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The view from the priest’s window

In recent years we have seen the publication of many memoirs by Irish missionary priests. Dealing as they do with exotic lands, and often troubled people, these books are always of interest. There is always something in them for us stay-at-homes to learn. 

But perhaps what we really need are some honest memoirs by priests who have, so to speak, served their time here at home in Ireland. 

These would be perhaps less exotic in some ways, but one suspects the people would be no less troubled than those from China to Peru. 

A model of what I have in mind is provided by a book which has not as yet been translated into English or Irish, but ought to be. Written by Bernard Alexandre, the curé of Vattetot-sous-Beaumont, in the Caux country, east of Le Havre, it is entitled Le Horsain: Vivre et survivre en pays de Caux (Plon, 1988). 

Le Horsain means in the local patois of Upper Normandy, an outsider, a stranger to the parish. Though his mother was from the region, he was born in the city of Le Havre. “Here we are in the heart of the Caux country… But for all that, I did not see the light of day on this upland. I was raised in the big city I left just this morning. I am an horsain, an outsider.” Thus opens the book. But he was also an outsider to the local people in being a priest. 

That did not matter: his book is the work of a man who became an insider. Yet after his arrival he never left the parish. He found that the solitude and isolation of the rural priest in France was only too true. 

A man of profound spirituality, he was also a man of great intellectual energy, active in the social life of the village and the district, a lover of films, and a talented raconteur.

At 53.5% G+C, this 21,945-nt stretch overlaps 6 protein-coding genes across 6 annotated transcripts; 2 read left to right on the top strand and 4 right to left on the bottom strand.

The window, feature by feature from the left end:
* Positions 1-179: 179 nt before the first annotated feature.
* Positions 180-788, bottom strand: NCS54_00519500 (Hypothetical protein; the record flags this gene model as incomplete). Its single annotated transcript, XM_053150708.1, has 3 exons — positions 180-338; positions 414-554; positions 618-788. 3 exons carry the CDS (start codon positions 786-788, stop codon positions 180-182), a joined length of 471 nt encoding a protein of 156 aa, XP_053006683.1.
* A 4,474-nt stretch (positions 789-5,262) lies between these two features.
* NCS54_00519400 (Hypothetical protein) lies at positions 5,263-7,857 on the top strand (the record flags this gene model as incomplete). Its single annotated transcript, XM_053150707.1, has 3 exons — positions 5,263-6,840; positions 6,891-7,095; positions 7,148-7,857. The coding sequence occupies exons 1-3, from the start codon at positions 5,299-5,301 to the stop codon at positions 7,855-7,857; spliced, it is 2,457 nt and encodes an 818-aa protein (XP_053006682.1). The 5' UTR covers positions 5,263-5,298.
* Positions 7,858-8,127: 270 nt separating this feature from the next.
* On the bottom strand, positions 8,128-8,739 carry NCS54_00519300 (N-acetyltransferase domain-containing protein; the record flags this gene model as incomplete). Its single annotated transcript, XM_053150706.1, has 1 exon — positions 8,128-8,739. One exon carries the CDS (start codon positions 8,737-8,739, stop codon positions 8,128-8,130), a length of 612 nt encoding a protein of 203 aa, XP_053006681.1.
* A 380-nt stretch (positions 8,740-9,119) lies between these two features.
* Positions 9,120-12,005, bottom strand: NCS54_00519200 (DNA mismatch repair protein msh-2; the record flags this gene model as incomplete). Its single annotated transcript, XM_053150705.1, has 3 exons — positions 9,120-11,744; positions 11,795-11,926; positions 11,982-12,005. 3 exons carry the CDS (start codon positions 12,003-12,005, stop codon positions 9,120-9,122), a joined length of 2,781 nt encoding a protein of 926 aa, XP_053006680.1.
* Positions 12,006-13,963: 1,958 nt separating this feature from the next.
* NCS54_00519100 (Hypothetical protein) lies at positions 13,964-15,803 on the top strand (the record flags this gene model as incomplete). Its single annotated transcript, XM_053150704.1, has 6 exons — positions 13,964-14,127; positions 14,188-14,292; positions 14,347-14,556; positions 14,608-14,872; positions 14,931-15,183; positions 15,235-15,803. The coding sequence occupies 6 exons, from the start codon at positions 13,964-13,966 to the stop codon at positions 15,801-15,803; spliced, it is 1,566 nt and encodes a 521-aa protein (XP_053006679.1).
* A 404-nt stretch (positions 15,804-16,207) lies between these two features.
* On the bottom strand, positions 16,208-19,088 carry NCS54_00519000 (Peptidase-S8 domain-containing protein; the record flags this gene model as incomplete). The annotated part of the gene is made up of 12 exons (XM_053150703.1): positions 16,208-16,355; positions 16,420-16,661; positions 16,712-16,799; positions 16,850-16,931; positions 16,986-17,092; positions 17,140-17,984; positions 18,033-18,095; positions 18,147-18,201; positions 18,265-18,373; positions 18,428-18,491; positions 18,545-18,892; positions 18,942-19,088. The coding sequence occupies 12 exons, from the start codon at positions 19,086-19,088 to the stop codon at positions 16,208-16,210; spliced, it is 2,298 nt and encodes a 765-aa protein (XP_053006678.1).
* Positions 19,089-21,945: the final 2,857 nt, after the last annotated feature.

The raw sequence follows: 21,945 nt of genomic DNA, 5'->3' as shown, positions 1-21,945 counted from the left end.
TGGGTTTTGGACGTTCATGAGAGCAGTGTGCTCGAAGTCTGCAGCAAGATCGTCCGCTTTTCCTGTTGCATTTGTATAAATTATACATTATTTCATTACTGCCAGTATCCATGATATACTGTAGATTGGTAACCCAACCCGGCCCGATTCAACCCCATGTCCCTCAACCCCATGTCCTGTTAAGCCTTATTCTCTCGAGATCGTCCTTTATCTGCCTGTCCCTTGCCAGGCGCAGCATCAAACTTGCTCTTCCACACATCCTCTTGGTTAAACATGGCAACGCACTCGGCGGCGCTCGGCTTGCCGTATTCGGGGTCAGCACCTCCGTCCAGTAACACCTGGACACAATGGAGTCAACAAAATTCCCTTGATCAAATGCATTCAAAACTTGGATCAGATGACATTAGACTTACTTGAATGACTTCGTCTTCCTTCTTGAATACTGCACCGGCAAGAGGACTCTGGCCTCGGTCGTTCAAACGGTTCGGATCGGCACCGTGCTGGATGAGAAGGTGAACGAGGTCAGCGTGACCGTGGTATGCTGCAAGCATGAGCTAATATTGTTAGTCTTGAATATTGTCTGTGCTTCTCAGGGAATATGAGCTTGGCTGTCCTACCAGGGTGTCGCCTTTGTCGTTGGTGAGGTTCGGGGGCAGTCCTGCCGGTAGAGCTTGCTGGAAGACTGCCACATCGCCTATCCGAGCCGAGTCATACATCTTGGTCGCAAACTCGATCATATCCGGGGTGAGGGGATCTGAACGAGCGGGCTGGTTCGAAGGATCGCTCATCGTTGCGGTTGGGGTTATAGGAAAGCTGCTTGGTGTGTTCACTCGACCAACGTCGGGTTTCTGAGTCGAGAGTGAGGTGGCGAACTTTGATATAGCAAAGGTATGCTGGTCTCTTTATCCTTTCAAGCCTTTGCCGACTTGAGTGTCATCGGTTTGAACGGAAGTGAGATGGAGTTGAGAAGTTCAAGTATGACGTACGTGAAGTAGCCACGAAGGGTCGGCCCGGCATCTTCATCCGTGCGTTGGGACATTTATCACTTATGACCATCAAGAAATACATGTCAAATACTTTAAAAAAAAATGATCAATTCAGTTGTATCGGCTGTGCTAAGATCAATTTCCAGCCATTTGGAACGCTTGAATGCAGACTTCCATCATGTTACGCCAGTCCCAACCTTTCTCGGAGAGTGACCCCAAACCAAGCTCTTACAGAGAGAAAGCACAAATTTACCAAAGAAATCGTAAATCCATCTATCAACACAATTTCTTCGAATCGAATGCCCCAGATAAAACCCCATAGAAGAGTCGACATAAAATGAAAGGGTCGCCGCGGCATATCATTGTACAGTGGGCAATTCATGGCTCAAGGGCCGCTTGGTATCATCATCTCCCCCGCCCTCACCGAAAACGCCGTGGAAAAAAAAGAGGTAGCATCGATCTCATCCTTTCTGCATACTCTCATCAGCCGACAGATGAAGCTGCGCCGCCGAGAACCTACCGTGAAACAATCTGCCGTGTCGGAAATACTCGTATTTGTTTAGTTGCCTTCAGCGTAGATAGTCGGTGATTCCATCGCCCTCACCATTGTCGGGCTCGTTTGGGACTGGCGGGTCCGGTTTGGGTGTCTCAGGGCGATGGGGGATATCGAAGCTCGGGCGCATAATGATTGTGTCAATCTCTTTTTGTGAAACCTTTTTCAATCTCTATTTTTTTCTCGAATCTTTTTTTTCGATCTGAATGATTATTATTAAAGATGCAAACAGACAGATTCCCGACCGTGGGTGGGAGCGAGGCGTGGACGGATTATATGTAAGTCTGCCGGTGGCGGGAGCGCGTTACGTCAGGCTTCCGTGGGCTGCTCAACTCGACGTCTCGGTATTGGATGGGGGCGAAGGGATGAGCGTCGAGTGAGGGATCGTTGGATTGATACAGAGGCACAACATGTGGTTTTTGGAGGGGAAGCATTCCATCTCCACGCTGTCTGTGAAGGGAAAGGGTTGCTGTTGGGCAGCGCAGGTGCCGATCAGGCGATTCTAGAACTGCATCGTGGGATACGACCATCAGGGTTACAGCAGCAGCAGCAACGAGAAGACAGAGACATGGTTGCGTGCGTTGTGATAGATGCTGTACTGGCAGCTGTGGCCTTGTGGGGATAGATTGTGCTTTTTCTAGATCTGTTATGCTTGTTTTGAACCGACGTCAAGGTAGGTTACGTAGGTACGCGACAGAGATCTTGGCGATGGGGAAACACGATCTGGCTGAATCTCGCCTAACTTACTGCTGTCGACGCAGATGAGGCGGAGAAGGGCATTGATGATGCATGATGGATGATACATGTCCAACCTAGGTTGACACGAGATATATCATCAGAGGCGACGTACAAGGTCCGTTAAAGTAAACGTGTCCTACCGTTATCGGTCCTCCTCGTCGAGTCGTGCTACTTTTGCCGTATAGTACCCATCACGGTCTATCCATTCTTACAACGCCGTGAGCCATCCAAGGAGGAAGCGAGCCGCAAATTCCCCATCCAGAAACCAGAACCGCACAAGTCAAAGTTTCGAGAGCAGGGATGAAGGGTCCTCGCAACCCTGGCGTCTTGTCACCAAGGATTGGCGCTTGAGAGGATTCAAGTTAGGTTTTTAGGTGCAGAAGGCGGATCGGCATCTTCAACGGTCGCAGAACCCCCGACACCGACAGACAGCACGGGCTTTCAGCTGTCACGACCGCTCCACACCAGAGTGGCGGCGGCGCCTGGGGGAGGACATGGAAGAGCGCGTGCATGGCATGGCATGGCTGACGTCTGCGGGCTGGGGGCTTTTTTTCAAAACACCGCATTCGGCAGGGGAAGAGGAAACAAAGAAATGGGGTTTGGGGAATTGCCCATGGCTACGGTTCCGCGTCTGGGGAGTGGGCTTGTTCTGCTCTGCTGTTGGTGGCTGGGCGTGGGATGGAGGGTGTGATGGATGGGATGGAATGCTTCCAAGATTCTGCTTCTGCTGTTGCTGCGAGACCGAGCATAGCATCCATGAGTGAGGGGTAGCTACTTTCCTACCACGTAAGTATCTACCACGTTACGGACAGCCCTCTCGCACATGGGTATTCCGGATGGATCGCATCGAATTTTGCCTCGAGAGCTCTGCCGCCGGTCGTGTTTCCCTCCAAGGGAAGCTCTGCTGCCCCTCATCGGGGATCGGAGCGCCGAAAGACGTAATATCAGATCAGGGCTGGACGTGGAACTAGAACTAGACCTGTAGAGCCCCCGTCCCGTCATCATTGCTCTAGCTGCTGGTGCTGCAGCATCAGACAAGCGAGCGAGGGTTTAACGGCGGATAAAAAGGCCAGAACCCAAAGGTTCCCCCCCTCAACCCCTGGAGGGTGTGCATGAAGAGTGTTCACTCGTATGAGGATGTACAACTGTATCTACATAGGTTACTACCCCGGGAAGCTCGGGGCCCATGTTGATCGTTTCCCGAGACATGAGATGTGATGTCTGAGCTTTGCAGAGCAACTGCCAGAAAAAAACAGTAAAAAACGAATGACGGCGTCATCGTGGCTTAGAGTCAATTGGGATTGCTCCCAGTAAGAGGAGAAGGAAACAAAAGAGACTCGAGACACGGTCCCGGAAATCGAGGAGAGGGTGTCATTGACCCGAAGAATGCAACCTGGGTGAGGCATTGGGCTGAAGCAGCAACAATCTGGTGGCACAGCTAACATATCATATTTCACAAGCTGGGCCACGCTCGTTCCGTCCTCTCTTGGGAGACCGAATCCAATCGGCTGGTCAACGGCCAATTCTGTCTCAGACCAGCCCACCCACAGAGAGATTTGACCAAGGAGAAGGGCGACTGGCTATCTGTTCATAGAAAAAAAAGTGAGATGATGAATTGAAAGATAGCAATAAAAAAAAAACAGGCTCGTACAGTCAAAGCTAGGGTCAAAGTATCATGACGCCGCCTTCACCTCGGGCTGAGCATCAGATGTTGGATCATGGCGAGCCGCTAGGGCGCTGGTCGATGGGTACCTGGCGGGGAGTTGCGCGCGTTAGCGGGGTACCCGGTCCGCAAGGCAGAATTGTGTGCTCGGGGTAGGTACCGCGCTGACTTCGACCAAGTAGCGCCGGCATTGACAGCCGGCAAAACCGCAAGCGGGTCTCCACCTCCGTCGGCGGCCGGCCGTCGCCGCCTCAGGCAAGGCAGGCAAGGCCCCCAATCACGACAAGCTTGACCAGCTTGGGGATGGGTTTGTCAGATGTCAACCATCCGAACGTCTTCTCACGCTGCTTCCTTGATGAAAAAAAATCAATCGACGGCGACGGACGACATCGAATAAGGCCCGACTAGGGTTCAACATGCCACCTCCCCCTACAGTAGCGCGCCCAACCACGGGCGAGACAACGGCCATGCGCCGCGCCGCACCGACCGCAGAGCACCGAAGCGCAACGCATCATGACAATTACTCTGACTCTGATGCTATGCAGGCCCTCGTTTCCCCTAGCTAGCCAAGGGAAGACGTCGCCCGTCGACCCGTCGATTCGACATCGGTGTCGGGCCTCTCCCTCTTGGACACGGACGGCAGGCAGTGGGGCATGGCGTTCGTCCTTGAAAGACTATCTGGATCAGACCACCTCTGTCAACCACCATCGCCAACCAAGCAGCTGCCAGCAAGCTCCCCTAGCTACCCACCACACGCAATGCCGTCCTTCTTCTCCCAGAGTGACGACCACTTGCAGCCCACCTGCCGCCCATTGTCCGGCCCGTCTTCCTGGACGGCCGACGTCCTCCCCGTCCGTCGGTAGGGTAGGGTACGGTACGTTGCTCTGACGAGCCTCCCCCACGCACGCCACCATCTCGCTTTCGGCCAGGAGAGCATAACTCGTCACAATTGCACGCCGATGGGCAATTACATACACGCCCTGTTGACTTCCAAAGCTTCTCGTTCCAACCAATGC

It is his skills as a story teller that makes the book what it is. For he traces not just his life in the parish since 1945, but the history of the parish itself as he could find it in the parish records (which covered two centuries), through his training as a priest, to his long years of service to his declining parish, where from time to time (given the old traditions of the place) he had to act as an exorcist. 

The book was published in the series edited until a recent date by Jean Malaurie called Terre Humaine in which such books as Levi-Strauss’s Triste Tropiques and  Soustelle’s The Four Suns appeared. 

But the question the book posed for the future of the countryside is “who will baptise us, who will marry us, who will bury us?” For now the answer was the quickly vanishing rural clergy. 

It has to be remembered that Republican France was anti-clerical in a manner never seen in these islands. The local clergy, often men of great poverty, but great patience, suffered badly because of the high politics played by the hierarchy and the wealthy Catholics who down to the end of 1930s still hankered after the old royal or imperial regimes of France. 

This is a book about rural life. It reminds one of Ronald Blythe’s Akenfield, about rural Suffolk, or Hugh Brody’s Inishkillane, about the west of Ireland. But those books were written by outside observers, sensitive and insightful writers, but still outsiders in a way a priest should not be.  


When one looks back on the decades of Irish literature since Maynooth was established in 1797 one has to regret that the Irish clergy for all their gifts, have never produced such a writer, such a humble but patient man of the people. And perhaps now that the clergy here too are dying away we too may have to ask: “Who will baptise us, who will marry us, who will bury us?”

Bernard Alexandre died in Rouen at the age of 71 in 1990, two years after the publication of his book, which sold some 350,000 copies. Le Horsain remains a timeless classic of French literature, the testimony of a living witness to a dying culture.